Jumpstarting Your Food Business

A common problem among starting entrepreneurs is the lack of big capital to mobilize resources for a business. However, with the knowledge of bootstrapping, or using minimal capital, a business can still get going. In bootstrapping, costs are reduced to a minimum by scrimping on equipment and other materials yet delivering quality products. Here are some ways to bootstrap and get your business going:

  1. Look at the essentials. Limited resources might discourage one to buy expensive equipment on all aspects of production. Hence, focus your resources on the most important items. In a cake business, you can use inexpensive cake pans but insist on using the best ingredients and mixer.
  1. Remember your value proposition. Some entrepreneurs unwittingly sacrifice product quality in the interest of saving resources. Do not forget the reason why you want to be in business: to provide best quality products. Forget that, and you would fail.
  1. Innovate as you go. Copycatting is a good way for starting entrepreneurs. Follow as the leaders do, but don’t forget to innovate. In time, your business would find its unique niche.
  1. Get the money. For a starting business, it is important to get income as soon as possible. Market your products to your family, friends, acquaintances, etc. Never pass up the opportunity for a sale. Try selling to them in the hope that word gets around, and more people would buy your products.
  1. Don’t forget the cashflow. No matter how profitable your business is, if you’re perennially out of cash, your business would go kaput. Manage the cashflow well. Try asking for credit terms from your suppliers. Offer discounts to your cash-paying customers. This would keep the cash in.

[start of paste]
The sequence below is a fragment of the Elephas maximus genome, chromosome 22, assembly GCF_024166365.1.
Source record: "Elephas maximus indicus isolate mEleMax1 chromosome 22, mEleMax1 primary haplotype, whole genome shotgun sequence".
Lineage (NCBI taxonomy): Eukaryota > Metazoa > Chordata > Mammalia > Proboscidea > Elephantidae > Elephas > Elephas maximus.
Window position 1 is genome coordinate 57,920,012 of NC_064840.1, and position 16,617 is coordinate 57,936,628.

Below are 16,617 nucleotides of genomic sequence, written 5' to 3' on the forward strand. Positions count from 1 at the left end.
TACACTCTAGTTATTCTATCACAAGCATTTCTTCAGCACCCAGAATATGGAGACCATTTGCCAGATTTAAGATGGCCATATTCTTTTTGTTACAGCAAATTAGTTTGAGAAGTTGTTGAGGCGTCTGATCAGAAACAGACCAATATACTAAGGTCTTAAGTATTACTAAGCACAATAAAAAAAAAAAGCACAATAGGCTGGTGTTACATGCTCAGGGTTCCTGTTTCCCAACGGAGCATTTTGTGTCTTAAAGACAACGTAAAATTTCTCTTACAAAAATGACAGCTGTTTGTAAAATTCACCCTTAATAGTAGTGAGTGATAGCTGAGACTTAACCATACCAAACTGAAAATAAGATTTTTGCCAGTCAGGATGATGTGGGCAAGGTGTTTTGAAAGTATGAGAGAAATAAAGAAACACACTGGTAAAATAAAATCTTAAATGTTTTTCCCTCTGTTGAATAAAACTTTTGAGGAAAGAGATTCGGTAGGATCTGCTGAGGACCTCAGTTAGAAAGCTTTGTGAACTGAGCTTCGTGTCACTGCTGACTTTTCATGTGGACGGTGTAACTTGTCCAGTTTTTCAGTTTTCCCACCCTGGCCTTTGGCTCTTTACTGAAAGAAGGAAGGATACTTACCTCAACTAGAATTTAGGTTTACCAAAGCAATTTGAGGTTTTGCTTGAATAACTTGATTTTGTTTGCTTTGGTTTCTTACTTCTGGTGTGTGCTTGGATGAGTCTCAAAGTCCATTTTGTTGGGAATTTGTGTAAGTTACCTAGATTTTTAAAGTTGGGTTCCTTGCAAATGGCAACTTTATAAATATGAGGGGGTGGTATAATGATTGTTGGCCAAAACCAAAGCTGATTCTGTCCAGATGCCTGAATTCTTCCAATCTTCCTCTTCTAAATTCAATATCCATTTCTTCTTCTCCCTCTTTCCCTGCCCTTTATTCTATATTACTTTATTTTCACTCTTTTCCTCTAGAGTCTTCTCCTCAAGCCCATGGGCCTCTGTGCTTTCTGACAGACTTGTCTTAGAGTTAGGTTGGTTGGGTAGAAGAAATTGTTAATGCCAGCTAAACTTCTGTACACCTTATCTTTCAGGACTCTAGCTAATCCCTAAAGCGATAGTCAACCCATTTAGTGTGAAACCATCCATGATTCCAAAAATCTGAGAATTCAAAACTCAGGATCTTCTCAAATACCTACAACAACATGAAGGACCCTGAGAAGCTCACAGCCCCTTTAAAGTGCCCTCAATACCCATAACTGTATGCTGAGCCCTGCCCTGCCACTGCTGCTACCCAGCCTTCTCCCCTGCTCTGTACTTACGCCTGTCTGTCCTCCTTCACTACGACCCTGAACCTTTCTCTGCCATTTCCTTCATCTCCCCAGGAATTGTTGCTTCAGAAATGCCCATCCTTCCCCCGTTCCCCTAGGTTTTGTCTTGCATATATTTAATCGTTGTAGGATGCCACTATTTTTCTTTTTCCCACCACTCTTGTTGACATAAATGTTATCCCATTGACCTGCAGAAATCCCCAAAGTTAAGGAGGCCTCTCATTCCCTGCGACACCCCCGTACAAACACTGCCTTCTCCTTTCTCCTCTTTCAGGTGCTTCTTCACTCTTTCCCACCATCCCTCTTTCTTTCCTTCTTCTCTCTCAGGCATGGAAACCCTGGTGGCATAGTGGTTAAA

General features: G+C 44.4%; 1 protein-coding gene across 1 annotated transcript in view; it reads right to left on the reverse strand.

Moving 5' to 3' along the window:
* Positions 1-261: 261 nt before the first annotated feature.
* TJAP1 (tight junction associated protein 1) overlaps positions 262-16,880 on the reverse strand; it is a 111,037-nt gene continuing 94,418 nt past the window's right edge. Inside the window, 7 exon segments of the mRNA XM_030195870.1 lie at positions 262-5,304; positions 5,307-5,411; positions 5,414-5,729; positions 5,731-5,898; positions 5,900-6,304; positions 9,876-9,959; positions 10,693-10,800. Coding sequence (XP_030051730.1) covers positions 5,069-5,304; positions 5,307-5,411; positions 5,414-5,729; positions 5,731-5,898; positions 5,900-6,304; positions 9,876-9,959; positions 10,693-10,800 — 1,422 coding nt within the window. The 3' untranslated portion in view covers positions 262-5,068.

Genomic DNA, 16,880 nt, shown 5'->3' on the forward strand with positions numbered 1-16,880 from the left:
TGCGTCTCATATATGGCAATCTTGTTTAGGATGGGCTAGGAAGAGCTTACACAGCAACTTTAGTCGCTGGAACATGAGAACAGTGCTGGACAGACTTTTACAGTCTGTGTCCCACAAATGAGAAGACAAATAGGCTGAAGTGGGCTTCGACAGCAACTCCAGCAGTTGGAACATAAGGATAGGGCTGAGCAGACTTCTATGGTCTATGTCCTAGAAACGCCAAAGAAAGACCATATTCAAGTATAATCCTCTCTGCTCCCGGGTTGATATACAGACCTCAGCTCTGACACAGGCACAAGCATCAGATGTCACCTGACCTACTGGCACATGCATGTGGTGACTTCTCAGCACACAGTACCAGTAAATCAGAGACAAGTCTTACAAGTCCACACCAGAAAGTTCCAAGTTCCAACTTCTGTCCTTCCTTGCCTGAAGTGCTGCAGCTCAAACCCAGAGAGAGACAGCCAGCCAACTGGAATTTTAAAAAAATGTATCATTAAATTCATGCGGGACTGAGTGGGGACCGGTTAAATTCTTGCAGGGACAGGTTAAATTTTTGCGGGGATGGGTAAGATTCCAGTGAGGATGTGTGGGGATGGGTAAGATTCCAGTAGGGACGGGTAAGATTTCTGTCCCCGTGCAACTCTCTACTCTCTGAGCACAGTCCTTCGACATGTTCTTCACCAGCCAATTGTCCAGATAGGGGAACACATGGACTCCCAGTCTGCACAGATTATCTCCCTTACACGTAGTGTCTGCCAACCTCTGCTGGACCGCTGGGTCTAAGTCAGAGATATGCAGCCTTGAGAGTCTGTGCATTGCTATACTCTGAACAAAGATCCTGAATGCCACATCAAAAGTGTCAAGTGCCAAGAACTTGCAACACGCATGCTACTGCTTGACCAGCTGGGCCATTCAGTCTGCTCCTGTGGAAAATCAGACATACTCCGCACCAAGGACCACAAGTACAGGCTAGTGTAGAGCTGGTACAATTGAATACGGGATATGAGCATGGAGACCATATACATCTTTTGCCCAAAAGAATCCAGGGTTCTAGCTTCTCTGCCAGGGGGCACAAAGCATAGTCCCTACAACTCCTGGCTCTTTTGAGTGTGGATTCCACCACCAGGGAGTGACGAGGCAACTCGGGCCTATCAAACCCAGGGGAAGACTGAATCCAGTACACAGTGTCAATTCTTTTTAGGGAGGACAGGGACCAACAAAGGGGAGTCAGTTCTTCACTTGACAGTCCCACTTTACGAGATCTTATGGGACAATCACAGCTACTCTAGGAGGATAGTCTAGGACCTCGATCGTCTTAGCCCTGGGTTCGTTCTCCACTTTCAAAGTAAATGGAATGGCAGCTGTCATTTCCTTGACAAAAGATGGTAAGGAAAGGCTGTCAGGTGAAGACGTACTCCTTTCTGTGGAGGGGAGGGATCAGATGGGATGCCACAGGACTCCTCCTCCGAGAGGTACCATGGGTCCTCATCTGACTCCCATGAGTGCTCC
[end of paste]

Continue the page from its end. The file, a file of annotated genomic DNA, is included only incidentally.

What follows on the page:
1. Work with what you have. In bootstrapping, you cannot afford to have superstars in your staff. Try working around that by asking people to do work and reserving special talent in needed areas. Ask your neighbors to bake while hire that cake decorator for special orders. This also means you have to do a lot of things yourself.
  1. Manage your growth. Accept that your limitations in resources would lead in slow growth. When sales are good, try expanding with caution. This doesn’t mean you lose sight of your long-term goals, you only realize that you shouldn’t bite more than you can chew.
  1. Don’t forget to stop bootstrapping as soon as you’re able. A big mistake for entrepreneurs is perpetually getting into bootstrapping mode. As soon as you’re able, try expanding your capabilities and fully implement your plans. Try having a good relationship with banks early in order to borrow from them once you get out of bootstrapping mode. This would make your food business grow into its full potential and bring you the bucks.